Whats Hot 20026 th year Early intervention (very hot)Early intervention (very hot) High-stakes assessmentHigh-stakes assessment Phonemic awarenessPhonemic awareness PhonicsPhonics Research-based practiceResearch-based practice Teacher education for readingTeacher education for reading
Whats Hot 20015 th year Balanced reading instruction (very hot)Balanced reading instruction (very hot) Decodable textDecodable text Early interventionEarly intervention Guided readingGuided reading High-stakes assessmentHigh-stakes assessment Research-based practiceResearch-based practice Phonemic awarenessPhonemic awareness PhonicsPhonics
Whats Hot 20004 th year Balanced reading instruction (very hot)Balanced reading instruction (very hot) Decodable textDecodable text Early interventionEarly intervention Guided readingGuided reading Research-based practiceResearch-based practice Phonemic awarenessPhonemic awareness PhonicsPhonics State/provincial/national assessmentState/provincial/national assessment
Whats Hot 19993 rd year Balanced reading instruction (very hot)Balanced reading instruction (very hot) Decodable textDecodable text Early interventionEarly intervention Guided readingGuided reading Phonemic awarenessPhonemic awareness PhonicsPhonics State/provincial/national assessmentState/provincial/national assessment Volunteer tutoringVolunteer tutoring
Whats Hot 19982 nd year Balanced reading instruction (very hot)Balanced reading instruction (very hot) Early interventionEarly intervention Direct instructionDirect instruction Phonemic awarenessPhonemic awareness PhonicsPhonics Volunteer tutoringVolunteer tutoring
Whats Hot 19971 st year Balanced reading instruction (very hot)Balanced reading instruction (very hot) Early interventionEarly intervention Emergent literacyEmergent literacy Phonemic awarenessPhonemic awareness
EBRPSS Superintendents 1996-2006 *[1995 Jerry Epperson (interim)] *1995-2001 Gary Matthews *June 2001- July 2004 Clayton Wilcox *July –Nov. 2004 C. Placide (interim) *Nov. 2004-present Charlotte Placide *[1995 Jerry Epperson (interim)] *1995-2001 Gary Matthews *June 2001- July 2004 Clayton Wilcox *July –Nov. 2004 C. Placide (interim) *Nov. 2004-present Charlotte Placide
EBRPSS Literacy Programs Purchased Matthews…… (1995-2001) ……….Reading Recovery, basal reader as program, established literacy libraries, little books, espoused balanced literacy approach & distributed leadership Wilcox……(2001-04)…..Compass Learning, Read 180, basal reader as program, espoused standard approach and instituted frequent progress monitoring, pacing guides Placide… (2004-2007) ……Open Court, ordered all other materials to warehouse, espoused a scripted approach, instituted 90 minute blocks w/a menu of activities
Administrator Demographics Ms. S…..38 years in system,Ms. S…..38 years in system, 1996 appointed principal Mr. R….38 years in systemMr. R….38 years in system 1996 appointed principal Sam…..45 years in systemSam…..45 years in system 1996 appointed principal 1996 appointed principal
Administrator interviews Ms. S…… Im a team player, but I also do what is right for children. I will always do what I am told, but I work for whats best for my school, these children and this community. Children must remain the focus, not programs.
Administrator interviews Mr. R….. I feel professionally discounted and disappointed that the district made such abrupt changes without input from the majority of principals. It seems a much wiser course to pilot these initiatives and then examine their efficacy before making sweeping instructional changes. Principal and teacher buy-in were obviously not priorities. In fact, principals were told that implementation of the 2005 reading initiative was unconditional and our only alternative was to resign. Principal turnover has been tremendous since 2005.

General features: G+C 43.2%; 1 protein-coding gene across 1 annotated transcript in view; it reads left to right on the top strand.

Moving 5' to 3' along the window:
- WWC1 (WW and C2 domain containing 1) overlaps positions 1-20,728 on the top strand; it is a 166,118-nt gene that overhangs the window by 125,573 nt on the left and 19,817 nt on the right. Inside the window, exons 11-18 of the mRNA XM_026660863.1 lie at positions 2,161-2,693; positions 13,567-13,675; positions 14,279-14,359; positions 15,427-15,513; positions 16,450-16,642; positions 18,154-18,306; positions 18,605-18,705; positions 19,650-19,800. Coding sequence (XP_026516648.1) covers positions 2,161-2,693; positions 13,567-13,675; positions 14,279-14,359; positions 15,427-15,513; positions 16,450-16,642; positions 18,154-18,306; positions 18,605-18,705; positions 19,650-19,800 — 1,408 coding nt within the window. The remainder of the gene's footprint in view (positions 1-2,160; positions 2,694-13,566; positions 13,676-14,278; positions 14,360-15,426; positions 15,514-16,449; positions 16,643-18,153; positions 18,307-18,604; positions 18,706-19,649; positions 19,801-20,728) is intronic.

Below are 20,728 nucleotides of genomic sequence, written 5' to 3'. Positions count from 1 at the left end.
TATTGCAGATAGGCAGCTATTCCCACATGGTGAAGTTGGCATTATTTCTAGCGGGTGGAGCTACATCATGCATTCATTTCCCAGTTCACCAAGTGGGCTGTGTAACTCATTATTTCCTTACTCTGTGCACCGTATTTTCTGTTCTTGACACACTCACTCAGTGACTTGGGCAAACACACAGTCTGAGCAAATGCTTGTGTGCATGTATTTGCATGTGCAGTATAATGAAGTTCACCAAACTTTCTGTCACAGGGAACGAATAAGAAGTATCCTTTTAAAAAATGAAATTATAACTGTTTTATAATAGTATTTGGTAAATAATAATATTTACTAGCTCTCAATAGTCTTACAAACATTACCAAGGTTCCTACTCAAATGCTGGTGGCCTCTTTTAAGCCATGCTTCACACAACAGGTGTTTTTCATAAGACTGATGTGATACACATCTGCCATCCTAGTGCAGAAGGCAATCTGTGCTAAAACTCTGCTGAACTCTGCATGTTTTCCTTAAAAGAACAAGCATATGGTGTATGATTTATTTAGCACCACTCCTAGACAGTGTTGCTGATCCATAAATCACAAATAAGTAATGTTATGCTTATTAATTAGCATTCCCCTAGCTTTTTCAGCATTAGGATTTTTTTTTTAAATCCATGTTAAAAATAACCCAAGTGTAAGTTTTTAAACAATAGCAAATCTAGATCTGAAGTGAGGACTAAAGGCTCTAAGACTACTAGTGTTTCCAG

Administrator interviews Sam… We need to work for the whole, for what is best for the entire district. We have very high performing schools right here, but we ignore their success, look outside the system and the powers that be seem to think there is a magic, silver bullet out there. We have the expertise, and we have the sense, and we know our community, but those that speak up have paid a heavy price for their words.
Teacher Demographics JKC 29 years with system, left in 2006JKC 29 years with system, left in 2006 Mrs. C 16 years with system, remains in systemMrs. C 16 years with system, remains in system Mrs. D 15 years with system, left in 2006Mrs. D 15 years with system, left in 2006 EGH 17 years with system, le4ft in 2005EGH 17 years with system, le4ft in 2005
Teacher Interviews JKC 29 years with system, left in 2006JKC 29 years with system, left in 2006 I could only bend my philosophy so far. When they hired a Director of Reading with no reading background in 2005, I couldnt hide in my school and pretend any more. I couldnt stomach the changes. In 1997, I was so proud to work for EBRPSS, we were making huge strides in reading. Eight years later, I left because of the nonsense.
Teacher Interviews Mrs. C 16 years with system, remains in systemMrs. C 16 years with system, remains in system I stay because of my principal, her advocacy for kids and teachers and because she does what is best for kids. I felt so empowered in 1997. I though Balanced Literacy was the approach for us. It worked. Kids learned. We gave kids what they needed. We still do that in my building, but I wouldnt work anywhere else in the distract. Those in charge swing like a tree in the wind.
Teacher Interviews Mrs. D 15 years with system, left in 2006Mrs. D 15 years with system, left in 2006 Being trained in Reading Recovery, having the empowerment to work for children as a team and then to teach teachers was so energizing. When the district decided to purchase Open Court, I knew my days were numbered. I couldnt work for a system that devalued professional input and opinions, that reduced kids to robots and ignored the thinking part of reading.
Teacher Interviews EGH 17 years with system, left in 2005EGH 17 years with system, left in 2005 Ten years ago, I would never have imagined leaving EBR. It was a great place to work, teachers had a voice and children were at the center of instructional decisions. As I worked on my National Boards and examined my practice, I kept thinking about what the district was doing, how it was changing and why. I left the first chance I had.
Findings Loss of input and empowerment leads to negative feelings.Loss of input and empowerment leads to negative feelings. The narrower the focus, the less professionalism in terms of input and decision-making.The narrower the focus, the less professionalism in terms of input and decision-making. Focus on programs, not children.Focus on programs, not children. Rapid change is unsettling, erodes professionalism.Rapid change is unsettling, erodes professionalism.
Margaret-Mary Sulentic Dowell Assistant Professor of Reading Education Department of Educational Theory, Policy & Practice College of Education Louisiana State University 220 Peabody Hall Baton Rouge, LA 70803 (office) 225-578-5998 (fax) 225-578-9135 firstname.lastname@example.org